Cognitive Search – Azure Search with AI

Cognitive Search

Today, at Microsoft //build conference we announced Cognitive Search. You may wonder what is Cognitive Search. To put it as simple as possible: it’s Azure Search powered by Cognitive Services (Azure Machine Learning APIs). You remember when you wanted to run some intelligence over your data with Cognitive Services? You had to handle creating, e.g., Text Analytics API, then writing code that would take your data from database, issue request to API (remember to use proper key!), serialize, deserialize data and put result in your database?

Now, with Cognitive Search, you can achieve that by checking one checkbox. You just need to pick a field on which you want to run analytics, and which cognitive services or skills (1 cognitive service usually contain multiple skills) to run. As for now we support 6 skills:

  1. Key phrases
  2. People
  3. Places
  4. Organizations
  5. Language
  6. OCR (Optical Character Recognition)

We output results directly to your search index.

Creating Intelligent Search Index

To take advantage of Cognitive Search you need to create Azure Search service in South-Central US or in West Europe. More regions coming soon!

To create search index powered by cognitive services you need to use ‘import data’ flow. Go to your Azure Search Service and click on ‘Import data’ command:

Cognitive Search - step 1

Then pick your data source (MSSQL, CosmosDB, blob storage etc.). I will choose sample data source that contains real estate data:

Cognitive Search - import data

Now, you need to pick a field on which you want to run analytics. I will choose description. You also need to choose which cognitive services (skills) you want to run, and provide output field names (fields to which we will output cognitive services analysis result):

Cognitive Search - skillset definition

In the next step you need to configure your index. Usually you want to make fields retrievable, searchable, and filterable. You may also consider making them facetable if you want to aggregate results. This is my sample configuration:

Cognitive search - define index

In the last step you just need to configure indexer – a tool that synchronizes your data source with your search index. In my case I will choose to do synchronization only once, as my sample data source will never change.

Cognitive Search - create indexer

After indexer finish you can browse your data, and cognitive services results in search explorer.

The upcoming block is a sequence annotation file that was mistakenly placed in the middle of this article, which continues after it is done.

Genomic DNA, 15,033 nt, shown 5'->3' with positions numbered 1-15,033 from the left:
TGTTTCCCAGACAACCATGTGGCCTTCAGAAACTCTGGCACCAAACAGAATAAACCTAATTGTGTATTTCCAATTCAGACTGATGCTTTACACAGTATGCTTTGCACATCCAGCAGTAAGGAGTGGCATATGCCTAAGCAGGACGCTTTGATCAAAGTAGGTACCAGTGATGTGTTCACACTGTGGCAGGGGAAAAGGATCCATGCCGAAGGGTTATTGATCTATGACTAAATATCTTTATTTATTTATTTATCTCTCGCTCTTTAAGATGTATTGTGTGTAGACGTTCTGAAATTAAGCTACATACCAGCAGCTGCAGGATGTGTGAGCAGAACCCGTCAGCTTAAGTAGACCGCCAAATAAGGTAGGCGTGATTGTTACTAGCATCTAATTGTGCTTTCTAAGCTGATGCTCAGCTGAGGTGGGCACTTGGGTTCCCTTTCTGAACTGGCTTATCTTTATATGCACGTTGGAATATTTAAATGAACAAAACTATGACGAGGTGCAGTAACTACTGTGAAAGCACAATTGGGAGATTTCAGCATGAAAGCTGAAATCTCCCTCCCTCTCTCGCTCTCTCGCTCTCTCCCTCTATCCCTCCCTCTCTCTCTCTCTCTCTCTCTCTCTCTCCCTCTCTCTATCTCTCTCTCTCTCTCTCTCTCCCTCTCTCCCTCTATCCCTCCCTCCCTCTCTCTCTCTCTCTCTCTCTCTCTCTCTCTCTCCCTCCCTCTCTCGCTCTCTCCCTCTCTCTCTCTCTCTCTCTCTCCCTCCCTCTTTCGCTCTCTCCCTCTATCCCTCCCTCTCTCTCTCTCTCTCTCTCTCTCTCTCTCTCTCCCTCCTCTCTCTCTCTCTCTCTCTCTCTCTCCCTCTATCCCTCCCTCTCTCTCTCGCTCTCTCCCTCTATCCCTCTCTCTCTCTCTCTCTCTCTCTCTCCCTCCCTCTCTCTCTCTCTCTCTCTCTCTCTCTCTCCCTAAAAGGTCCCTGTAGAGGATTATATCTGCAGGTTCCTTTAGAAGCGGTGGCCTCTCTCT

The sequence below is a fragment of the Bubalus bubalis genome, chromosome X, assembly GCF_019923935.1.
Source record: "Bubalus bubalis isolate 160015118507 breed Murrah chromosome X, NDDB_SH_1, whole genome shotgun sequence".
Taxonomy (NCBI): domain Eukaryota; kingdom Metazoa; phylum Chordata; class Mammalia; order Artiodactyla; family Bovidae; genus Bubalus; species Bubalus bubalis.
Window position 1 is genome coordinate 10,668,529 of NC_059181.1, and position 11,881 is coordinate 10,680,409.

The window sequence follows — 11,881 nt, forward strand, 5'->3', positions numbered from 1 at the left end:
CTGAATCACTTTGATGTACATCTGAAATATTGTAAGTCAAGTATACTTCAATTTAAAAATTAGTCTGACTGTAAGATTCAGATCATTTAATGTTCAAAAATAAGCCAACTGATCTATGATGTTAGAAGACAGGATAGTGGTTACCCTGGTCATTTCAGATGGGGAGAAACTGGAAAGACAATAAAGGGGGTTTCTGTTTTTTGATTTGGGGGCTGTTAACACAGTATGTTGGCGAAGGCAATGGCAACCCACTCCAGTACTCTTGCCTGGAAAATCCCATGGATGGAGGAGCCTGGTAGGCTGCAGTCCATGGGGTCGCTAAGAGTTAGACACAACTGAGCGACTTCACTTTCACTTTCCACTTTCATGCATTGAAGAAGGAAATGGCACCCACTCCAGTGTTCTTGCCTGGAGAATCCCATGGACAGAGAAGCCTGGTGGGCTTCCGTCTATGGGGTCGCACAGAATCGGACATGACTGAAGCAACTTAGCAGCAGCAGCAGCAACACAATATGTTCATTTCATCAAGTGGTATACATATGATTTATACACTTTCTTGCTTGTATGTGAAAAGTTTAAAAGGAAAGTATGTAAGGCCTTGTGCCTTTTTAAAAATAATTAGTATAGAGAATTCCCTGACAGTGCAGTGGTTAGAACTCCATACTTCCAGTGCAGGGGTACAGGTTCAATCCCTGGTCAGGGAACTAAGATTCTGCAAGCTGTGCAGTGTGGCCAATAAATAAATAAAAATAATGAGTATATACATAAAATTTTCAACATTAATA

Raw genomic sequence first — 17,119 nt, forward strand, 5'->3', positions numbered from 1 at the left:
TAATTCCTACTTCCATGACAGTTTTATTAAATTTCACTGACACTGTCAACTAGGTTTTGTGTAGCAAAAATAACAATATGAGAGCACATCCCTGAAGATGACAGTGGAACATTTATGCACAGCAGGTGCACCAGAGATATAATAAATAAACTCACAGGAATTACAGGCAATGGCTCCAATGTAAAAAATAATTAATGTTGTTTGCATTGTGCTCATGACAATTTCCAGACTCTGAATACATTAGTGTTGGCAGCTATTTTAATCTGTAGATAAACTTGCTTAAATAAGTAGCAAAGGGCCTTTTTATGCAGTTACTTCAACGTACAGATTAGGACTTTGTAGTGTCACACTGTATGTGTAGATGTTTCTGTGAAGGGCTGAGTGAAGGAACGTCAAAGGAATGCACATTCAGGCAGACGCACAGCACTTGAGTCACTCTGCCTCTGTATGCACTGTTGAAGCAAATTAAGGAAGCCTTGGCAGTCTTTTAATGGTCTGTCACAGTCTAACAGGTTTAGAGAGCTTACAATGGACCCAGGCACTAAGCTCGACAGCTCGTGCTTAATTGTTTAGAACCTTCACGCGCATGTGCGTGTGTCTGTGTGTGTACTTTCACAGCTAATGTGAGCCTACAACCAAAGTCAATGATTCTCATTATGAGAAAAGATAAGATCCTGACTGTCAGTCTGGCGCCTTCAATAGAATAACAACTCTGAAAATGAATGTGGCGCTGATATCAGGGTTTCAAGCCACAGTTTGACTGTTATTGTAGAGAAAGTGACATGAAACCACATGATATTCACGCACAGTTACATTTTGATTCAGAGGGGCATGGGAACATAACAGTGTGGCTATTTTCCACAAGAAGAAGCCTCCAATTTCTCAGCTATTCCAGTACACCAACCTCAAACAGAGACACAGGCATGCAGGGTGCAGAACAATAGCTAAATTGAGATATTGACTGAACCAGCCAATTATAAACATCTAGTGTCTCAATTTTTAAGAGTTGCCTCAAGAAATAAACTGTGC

Cognitive Search - browse

You can also generate more usable search UI for your data with AzSearch.js.

Generating UI to search data with AzSearch.js

If you don’t like browsing your data with search explorer in Azure Portal that returns raw JSON, you can use AzSearch.js to quickly generate UI over your data.

The easiest way to get started is to use AzSearch.js generator. Before you start, enable CORS on your index:

Cognitive search - CORS

Once you get your query key and index definition JSON paste it into generator together with your search service name, and click ‘Generate’. An html page with simple search interface will be created.

Cognitive Search - AzSearch.js

This site is super easy to customize. Providing html template for results change JSON into nicely formatted search results:

Cognitive search - AzSearch.js pretty

All what I did was to create HTML template:

    const resultTemplate =
        `<div class="col-xs-12 col-sm-5 col-md-3 result_img">
            <img class="img-responsive result_img" src={{thumbnail}} alt="image not found" />
        </div>
        <div class="col-xs-12 col-sm-7 col-md-9">
            <h4>{{displayText}}</h4>
            <div class="resultDescription">
                {{{summary}}}
            </div>
            <div>
                sqft: <b>{{sqft}}</b>
            </div>
            <div>
                beds: <b>{{beds}}</b>
            </div>
            <div>
                baths: <b>{{baths}}</b>
            </div>
            <div>
                key phrases: <b>{{keyPhrases}}</b>
            </div>
        </div>`;

And add it to already present addResults function call:

automagic.addResults("results", { count: true }, resultTemplate);

I also created resultsProcessor to do some custom transformations. I.e., join few fields into one, truncate description to 200 characters, and convert key phrases from array into string separated by commas:

var resultsProcessor = function(results) {
        return results.map(function(result){
            result.displayText = result.number + " " + result.street+ " " +result.city+ ", " +result.region+ " " +result.countryCode;
            var summary = result.description;
            result.summary = summary.length &lt; 200 ? summary : summary.substring(0, 200) + "...";
            result.keyPhrases = result.keyphrases.join(", ");
            return result;
        });
    };
    automagic.store.setResultsProcessor(resultsProcessor);

You can do similar customization with suggestions. You can also add highlights to your results and much more. Everything is described in AzSearch.js README. We also have starter app written with TypeScript and React based on sample real estate data, which takes advantage of more advanced features of AzSearch.js. If you have any questions or suggestions regarding AzSearch.js let me know on Twitter!

Summary

Cognitive Search takes analyzing data with Azure Search to the next level. It takes away the burden of writing your own infrastructure for running AI-based analysis. For more advanced analysis, including OCR on your images, check out our docs. I am super excited to see it in action, and for the next improvements that we are working on. Let us know what do you think!

*This blog post was written in Boeing 787 during my flight from Toronto to São Paulo, when I was on my way to QCon conference.